Installing a Certificate on XAMPP
A certificate, often referred to as an SSL or TLS certificate in the context of HTTPS, is a digital document that serves two main purposes:
The certificate helps verify the identity of the website, proving that the site is indeed what it claims to be. This is achieved by having the certificate issued by a trusted third-party organization, known as a Certificate Authority (CA), which validates the website's identity before issuing the certificate.
The certificate also helps establish a secure, encrypted connection between the user's browser and the website. It does this by containing the website's public key, a crucial part of the encryption process.
Always develop using HTTPS
Ensuring that your local development environment closely mirrors your production environment, including the use of SSL/TLS certificates, is crucial for several reasons:
- Having a certificate installed on your local server allows you to test your applications under conditions that are as close to the live environment as possible. This way, you can uncover and address issues that only arise over HTTPS.
- By installing a certificate on your local server, you gain experience with the setup and troubleshooting process. This knowledge can prevent configuration errors when setting up HTTPS on the production server.
- Some application features may behave differently or only work over HTTPS due to the secure context. These features can include service workers, HTTP/2, certain geolocation APIs, and more.
- Consistency between your local and production environments reduces the risk of encountering unexpected behavior or bugs in the production environment that did not appear during development or testing.
Creating a Certificate on XAMPP
By default, XAMPP does not enable HTTPS for your site. Luckily, it does provide the tools for enabling HTTPS. Let's walk through the process.
Step 1: Open XAMPP Folder
The first step is to open the directory of your XAMPP installation. If you don't know where this directory is, you can click on the Explorer button from the XAMPP Control Panel.
In most cases, XAMPP is typically installed in the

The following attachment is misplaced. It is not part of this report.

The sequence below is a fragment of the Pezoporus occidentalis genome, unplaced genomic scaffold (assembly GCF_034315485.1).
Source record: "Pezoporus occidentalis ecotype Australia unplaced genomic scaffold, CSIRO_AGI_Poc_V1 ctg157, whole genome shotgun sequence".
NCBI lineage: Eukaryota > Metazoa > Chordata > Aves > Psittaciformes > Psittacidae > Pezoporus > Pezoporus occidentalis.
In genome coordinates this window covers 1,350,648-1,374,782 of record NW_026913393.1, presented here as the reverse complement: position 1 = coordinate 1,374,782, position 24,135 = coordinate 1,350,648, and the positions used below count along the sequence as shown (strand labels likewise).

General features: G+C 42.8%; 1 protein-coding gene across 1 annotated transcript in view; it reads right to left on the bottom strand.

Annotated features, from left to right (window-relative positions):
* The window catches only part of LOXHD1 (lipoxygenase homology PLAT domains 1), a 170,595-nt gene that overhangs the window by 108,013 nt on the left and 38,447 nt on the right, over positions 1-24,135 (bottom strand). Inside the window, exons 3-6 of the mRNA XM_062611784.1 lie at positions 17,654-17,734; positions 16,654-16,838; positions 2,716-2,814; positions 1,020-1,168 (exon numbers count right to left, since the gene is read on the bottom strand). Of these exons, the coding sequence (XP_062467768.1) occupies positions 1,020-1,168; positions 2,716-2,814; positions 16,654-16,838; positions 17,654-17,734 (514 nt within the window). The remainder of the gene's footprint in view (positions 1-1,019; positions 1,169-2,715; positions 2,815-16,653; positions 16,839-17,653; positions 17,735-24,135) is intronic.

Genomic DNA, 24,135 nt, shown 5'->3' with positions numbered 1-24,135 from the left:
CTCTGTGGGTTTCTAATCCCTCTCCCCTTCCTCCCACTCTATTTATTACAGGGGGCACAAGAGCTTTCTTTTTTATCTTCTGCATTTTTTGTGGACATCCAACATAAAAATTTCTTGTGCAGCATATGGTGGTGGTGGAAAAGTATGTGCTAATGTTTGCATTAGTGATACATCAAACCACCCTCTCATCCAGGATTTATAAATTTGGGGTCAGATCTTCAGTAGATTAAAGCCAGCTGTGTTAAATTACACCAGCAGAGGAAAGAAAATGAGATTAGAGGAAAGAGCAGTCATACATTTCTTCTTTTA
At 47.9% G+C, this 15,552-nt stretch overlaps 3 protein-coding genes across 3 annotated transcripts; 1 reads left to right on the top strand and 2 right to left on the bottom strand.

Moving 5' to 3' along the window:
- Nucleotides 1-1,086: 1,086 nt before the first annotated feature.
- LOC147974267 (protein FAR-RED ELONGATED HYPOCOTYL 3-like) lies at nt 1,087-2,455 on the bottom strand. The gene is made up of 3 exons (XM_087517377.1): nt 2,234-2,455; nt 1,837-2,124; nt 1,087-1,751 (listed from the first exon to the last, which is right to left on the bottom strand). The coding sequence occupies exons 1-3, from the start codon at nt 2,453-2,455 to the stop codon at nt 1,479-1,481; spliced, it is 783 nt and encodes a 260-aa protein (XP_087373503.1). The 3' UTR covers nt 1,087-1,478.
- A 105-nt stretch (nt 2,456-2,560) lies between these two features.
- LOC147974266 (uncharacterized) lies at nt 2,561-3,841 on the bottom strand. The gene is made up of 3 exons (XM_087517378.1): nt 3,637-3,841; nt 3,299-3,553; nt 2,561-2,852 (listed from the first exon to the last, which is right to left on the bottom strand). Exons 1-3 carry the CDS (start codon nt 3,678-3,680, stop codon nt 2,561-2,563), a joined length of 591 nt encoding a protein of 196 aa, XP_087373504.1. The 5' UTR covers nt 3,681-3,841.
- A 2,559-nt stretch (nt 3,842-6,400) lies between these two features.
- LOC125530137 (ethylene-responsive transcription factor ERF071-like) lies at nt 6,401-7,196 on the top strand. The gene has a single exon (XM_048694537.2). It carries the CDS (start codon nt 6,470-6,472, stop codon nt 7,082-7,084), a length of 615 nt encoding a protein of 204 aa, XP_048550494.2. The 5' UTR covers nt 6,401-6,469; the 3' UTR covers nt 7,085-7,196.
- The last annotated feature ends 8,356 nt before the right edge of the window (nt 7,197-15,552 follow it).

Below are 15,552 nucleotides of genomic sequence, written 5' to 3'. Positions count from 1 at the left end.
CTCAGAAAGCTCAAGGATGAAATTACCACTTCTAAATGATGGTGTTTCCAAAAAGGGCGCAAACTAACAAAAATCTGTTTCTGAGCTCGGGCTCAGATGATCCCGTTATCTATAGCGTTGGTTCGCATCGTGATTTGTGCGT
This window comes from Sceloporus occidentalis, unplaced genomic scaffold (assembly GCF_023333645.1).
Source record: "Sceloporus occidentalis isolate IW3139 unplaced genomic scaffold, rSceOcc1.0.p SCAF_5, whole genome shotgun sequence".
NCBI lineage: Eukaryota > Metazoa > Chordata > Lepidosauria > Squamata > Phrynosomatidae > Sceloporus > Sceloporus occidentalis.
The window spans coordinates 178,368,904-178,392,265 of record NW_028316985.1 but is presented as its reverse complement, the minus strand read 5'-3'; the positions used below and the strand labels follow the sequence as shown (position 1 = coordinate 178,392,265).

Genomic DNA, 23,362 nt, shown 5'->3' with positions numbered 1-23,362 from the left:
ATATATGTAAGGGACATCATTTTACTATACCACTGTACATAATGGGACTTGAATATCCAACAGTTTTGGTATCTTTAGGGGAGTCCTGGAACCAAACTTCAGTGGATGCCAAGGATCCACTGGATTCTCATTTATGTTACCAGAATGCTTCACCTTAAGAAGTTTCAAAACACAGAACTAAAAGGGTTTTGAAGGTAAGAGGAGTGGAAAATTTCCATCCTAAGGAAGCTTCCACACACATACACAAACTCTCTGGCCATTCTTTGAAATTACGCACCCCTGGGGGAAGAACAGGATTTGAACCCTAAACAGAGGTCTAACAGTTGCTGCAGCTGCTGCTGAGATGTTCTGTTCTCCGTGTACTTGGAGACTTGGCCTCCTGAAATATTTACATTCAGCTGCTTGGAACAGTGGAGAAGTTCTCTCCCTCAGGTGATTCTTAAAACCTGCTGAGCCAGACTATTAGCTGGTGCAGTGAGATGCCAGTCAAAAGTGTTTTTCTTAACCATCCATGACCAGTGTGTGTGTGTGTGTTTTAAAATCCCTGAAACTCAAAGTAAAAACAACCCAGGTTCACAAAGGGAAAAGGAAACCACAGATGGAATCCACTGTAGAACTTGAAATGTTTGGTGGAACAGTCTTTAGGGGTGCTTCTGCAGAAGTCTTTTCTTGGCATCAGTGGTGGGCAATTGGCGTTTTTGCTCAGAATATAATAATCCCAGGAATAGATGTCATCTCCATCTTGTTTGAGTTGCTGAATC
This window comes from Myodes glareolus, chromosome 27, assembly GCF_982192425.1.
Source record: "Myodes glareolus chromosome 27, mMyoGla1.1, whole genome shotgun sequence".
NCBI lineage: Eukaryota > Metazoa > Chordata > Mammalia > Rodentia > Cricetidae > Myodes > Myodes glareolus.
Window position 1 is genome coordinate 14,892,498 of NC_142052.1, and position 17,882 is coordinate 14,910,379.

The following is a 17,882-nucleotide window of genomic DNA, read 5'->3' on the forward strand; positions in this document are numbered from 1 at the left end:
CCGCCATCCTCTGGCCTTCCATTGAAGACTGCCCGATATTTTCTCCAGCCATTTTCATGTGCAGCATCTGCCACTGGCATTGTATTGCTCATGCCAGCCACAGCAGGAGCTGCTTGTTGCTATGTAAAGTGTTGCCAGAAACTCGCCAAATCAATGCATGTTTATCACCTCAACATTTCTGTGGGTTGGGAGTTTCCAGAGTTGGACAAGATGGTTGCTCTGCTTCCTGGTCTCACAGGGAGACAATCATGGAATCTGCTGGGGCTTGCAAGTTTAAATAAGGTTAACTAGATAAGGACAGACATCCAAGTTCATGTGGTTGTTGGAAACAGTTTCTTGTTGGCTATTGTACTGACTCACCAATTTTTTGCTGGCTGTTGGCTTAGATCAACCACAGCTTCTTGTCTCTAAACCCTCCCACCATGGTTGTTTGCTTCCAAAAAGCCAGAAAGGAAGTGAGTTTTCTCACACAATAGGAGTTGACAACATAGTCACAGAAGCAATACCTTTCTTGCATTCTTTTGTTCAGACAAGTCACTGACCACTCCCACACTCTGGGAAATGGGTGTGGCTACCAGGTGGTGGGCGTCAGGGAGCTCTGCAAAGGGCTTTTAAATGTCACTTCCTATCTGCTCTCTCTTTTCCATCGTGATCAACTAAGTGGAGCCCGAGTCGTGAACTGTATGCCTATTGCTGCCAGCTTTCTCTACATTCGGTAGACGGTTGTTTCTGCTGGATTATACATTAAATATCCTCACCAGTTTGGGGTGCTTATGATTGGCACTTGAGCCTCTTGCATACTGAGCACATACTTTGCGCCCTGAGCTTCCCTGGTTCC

Step 2: Run the makecert.bat File
Next, we must start a file called
makecert.bat from the
/apache directory in your XAMPP installation. This program will assist you in the process of creating a certificate, which is required for HTTPS to be enabled for your sites.
Step 3: Configure Certificate
Upon starting this program, you're going to be asked a few questions.
First and foremost, you'll be asked to provide a PEM pass phrase. This is a password for your certificate. Please make sure to remember this password, as you may be asked to input it again.
Afterward, you're going to be asked a few questions about your site.
- Country name (two-letter code)
- State or province (full name)
- Locality name (e.g., city)
- Organization name (e.g., company)
- Organizational Unit Name (e.g. section)
- Common name (this is usually localhost)
- Email address
You may be asked for a challenge password. A "challenge password" is an optional password that can be set when creating a Certificate Signing Request (CSR) for an SSL certificate. The challenge password is used to add an extra level of authentication. If a challenge password is set during the CSR creation process, then that password will be required if and when the CSR needs to be revoked.
Step 4: Verify the Certificate Files Were Created
/apache directory of your XAMPP installation, move into the
conf folder. Inside this folder, two directories should've been created.
/ssl.crt- Inside this folder, there should be a file called
/ssl.key- Inside this folder, there should be a file called
Step 5: Update Virtual Host Configuration File
We're almost finished! The next step is to update Apache's configuration. Apache is responsible for receiving requests and sending responses. Therefore, we must enable HTTPS from our server, which is Apache.
Back inside the
apache directory of our XAMP installation, move into the
conf/extra/ directory. Within this directory, open the
httpd-vshosts.conf file with your preferred code editor.
Paste the code to the right into this file. Please make sure the paths are correct in the example. Otherwise, this will not work.
Once you've added those changes, restart Apache for the changes to take official effect.
CustomLog "logs/localhost-access.log" combined
Require all granted
Step 6: Visit your site!
Try visiting your site at https://localhost/
Be sure the URL is using
https and not
While visiting your page, you may get a warning from your browser. Typically, certificates must be verified with the certificate authority. Since we created a custom certificate, this is not possible.
For this reason, the browser may warn you your site is not secure. Regardless, you should be able to continue visiting your site.
- It's completely possible to generate a certificate for your site using the
- This certificate is not completely valid. Regardless, you should still be able to use your site with